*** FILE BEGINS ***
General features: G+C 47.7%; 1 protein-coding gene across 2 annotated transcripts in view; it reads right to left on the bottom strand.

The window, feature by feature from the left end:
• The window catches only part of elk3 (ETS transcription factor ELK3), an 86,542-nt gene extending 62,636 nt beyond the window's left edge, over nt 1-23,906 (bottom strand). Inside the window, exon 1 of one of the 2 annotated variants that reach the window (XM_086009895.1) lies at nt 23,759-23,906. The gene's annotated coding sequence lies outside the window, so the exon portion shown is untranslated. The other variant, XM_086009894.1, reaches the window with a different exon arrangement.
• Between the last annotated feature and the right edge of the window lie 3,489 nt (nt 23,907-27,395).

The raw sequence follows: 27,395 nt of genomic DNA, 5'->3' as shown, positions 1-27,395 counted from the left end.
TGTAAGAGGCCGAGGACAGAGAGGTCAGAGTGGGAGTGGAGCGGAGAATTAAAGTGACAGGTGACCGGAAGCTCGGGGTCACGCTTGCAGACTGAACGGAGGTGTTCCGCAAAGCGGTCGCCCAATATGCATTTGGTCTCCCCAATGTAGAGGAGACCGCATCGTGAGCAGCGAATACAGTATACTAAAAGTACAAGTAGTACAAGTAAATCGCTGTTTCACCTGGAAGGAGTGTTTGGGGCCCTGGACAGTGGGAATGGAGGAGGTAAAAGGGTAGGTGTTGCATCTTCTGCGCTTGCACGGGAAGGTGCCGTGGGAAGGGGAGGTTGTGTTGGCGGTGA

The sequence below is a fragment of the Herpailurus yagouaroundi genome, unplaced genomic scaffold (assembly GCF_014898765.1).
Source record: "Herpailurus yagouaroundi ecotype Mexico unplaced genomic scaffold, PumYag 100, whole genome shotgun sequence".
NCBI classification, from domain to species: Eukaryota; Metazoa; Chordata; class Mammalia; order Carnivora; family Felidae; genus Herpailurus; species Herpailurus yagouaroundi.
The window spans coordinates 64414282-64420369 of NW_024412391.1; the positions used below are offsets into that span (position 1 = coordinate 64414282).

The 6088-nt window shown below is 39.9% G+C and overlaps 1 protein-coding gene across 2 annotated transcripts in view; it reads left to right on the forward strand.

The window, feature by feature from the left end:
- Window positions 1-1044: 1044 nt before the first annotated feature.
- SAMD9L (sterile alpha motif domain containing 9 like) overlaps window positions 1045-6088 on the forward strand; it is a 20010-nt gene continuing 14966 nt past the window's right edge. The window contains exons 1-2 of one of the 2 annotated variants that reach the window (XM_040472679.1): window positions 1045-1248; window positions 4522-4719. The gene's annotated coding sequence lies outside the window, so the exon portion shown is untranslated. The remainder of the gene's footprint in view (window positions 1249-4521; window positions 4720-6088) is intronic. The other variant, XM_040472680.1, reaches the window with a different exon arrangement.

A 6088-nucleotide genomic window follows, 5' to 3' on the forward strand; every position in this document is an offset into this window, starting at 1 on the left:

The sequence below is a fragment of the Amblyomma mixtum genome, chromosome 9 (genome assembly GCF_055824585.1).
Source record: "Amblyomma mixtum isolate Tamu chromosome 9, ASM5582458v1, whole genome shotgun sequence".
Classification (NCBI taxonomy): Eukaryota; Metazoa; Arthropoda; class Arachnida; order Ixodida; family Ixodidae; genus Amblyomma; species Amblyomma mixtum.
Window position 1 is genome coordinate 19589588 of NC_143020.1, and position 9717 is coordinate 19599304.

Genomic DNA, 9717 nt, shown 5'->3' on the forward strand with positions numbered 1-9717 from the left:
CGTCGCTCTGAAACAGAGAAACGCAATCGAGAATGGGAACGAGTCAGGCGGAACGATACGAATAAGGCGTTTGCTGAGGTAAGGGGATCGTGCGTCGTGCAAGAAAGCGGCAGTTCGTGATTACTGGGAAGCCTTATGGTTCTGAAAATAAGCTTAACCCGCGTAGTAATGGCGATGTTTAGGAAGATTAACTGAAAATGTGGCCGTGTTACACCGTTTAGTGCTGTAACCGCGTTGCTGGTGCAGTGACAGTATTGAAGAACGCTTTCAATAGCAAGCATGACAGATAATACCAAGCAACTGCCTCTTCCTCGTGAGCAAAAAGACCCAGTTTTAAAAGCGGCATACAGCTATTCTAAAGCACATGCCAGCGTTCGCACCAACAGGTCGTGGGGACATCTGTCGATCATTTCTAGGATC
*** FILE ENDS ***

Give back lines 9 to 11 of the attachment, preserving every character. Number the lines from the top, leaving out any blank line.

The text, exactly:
NCBI classification, from domain to species: Eukaryota; Metazoa; Chordata; class Mammalia; order Carnivora; family Felidae; genus Herpailurus; species Herpailurus yagouaroundi.
The window spans coordinates 64414282-64420369 of NW_024412391.1; the positions used below are offsets into that span (position 1 = coordinate 64414282).

The 6088-nt window shown below is 39.9% G+C and overlaps 1 protein-coding gene across 2 annotated transcripts in view; it reads left to right on the forward strand.